Despite what most people think, studies show sugar does not affect children’s behavior or cognitive performance.2 My own observation is that children who are allowed to eat sugar instead of meals and snacks provided for them by their parents are likely to show deficits in behavior and cognitive performance. That has to do with poor parenting, not poor food selection. The key phrase in my candy advice is relegate it to meal- and snack-time . Structure is key. Maintain the structure of meals and sit-down snacks, with parents retaining their leadership role in choosing the rest of the food that goes on the table. With that kind of structure and foundation, candy won’t spoil a child’s diet or make him too fat.

Ann Merritt, reviewer, experienced parent and pediatric dietitian, makes an observation about this important topic. ”This advice should be in every parents’ magazine every year. I have seen so many kids have Halloween ruined for them when parents are over-concerned about sugar.” When you consider that for many children, Halloween is their very favorite holiday, that is a serious concern.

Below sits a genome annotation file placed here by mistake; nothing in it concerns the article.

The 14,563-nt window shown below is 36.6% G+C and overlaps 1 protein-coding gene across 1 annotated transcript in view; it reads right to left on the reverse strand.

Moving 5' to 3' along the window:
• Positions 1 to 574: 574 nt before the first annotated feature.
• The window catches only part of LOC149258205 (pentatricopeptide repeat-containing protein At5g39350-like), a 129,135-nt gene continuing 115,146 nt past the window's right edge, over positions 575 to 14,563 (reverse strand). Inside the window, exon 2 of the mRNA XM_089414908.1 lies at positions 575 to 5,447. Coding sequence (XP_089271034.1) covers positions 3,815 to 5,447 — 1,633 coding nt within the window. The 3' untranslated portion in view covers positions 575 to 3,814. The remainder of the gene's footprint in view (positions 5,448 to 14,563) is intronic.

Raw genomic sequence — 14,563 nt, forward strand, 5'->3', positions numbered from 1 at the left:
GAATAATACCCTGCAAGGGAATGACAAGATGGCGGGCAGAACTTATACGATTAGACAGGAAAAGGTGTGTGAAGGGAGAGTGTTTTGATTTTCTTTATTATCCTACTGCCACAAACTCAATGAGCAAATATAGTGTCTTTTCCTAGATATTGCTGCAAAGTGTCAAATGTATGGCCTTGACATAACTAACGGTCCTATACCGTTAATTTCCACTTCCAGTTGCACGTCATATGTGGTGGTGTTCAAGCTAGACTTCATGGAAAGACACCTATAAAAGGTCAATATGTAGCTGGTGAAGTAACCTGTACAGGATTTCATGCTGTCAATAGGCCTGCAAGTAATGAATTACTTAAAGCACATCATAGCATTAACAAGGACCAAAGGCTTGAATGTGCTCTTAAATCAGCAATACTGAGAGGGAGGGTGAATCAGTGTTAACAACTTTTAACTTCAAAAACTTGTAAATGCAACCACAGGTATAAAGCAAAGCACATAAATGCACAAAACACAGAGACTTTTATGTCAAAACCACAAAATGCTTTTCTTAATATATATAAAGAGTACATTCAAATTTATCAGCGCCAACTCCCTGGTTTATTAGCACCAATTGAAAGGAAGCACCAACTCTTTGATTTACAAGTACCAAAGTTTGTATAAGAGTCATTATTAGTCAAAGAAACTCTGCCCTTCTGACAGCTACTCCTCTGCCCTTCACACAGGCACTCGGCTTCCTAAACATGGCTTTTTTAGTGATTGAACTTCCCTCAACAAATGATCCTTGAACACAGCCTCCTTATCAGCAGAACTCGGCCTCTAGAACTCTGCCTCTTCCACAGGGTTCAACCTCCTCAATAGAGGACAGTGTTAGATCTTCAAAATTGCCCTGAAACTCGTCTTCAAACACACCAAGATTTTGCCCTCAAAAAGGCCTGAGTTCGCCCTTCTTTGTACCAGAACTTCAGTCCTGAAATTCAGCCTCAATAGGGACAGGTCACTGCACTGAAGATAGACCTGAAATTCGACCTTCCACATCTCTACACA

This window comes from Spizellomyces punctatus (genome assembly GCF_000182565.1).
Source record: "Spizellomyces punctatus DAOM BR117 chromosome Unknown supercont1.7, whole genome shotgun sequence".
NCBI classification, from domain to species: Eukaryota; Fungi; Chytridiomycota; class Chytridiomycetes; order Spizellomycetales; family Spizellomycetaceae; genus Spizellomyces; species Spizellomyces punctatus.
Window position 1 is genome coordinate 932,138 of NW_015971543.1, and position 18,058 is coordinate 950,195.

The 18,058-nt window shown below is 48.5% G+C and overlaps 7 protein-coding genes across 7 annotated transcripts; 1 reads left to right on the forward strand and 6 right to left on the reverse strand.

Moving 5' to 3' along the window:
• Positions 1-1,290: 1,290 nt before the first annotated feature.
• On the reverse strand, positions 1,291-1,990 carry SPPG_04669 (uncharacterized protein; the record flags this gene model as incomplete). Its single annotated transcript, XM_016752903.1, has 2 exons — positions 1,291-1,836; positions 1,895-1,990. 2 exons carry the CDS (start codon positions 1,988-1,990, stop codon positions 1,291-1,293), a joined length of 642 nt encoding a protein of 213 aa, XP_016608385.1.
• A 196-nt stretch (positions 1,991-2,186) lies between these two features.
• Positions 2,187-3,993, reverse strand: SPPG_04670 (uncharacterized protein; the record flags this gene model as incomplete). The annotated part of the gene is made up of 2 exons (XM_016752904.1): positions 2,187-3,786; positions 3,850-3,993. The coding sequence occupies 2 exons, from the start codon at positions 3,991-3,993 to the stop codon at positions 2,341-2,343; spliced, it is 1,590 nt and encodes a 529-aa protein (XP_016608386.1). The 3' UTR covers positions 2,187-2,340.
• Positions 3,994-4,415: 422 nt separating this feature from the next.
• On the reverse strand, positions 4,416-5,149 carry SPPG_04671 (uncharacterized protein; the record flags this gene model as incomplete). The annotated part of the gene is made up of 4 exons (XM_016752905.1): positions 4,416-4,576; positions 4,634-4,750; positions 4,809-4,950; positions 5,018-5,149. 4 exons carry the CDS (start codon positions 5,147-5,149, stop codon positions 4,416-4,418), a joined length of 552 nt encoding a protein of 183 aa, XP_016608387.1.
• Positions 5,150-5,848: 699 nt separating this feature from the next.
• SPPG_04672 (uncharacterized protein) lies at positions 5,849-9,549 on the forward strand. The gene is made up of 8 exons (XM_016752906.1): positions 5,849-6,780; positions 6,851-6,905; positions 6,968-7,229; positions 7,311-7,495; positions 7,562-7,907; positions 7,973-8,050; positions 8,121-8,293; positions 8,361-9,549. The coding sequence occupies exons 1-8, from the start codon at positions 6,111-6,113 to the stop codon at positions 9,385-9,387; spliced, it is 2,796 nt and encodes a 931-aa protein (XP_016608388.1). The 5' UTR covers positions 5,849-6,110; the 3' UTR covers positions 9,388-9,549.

Reference List

1. Birch LL, Fisher JO, Davison KK. Learning to overeat: maternal use of restrictive feeding practices promotes girls’ eating in the absence of hunger. American Journal of Clinical Nutrition. 2003;78(2):215-220.

2. Wolraich ML, Wilson DB, White JW. The effect of sugar on behavior or cognition in children: A meta-analysis. Journal of the American Medical Association. 1995;274(20):1617-1621.

Copyright © 2008 by Ellyn Satter. Published at

Rights to reproduce: As long as you leave it unchanged, you don’t charge for it, and you include the entire copyright statement, you may reproduce this article. Please let us know you have used it by sending a website link or an electronic copy to

Copyright © 2011 by Ellyn Satter. Published at

Rights to reproduce: As long as you leave it unchanged, you don’t charge for it, and you include the entire copyright statement, you may reproduce this article. Please let us know you have used it by sending a website link or an electronic copy to

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  1. Heather

    Unexpected (and unwelcome) Halloween aftermath. My mother-in-law was looking through my son’s candy with him and made a comment that “you probably won’t like this one because it has nuts in it”… and of course it stuck with him, and now he thinks he doesn’t like Snickers, Peanut M&Ms, etc. He has always liked those candies before. It’s not that I care if there are types of candy that he doesn’t like, but I’m so mad because it was HER idea, not HIS. And I’m bummed if this translates into a general dislike of nuts. Any ideas how to best deal with this? Obviously, not make too much of a big deal about it, but any other tips?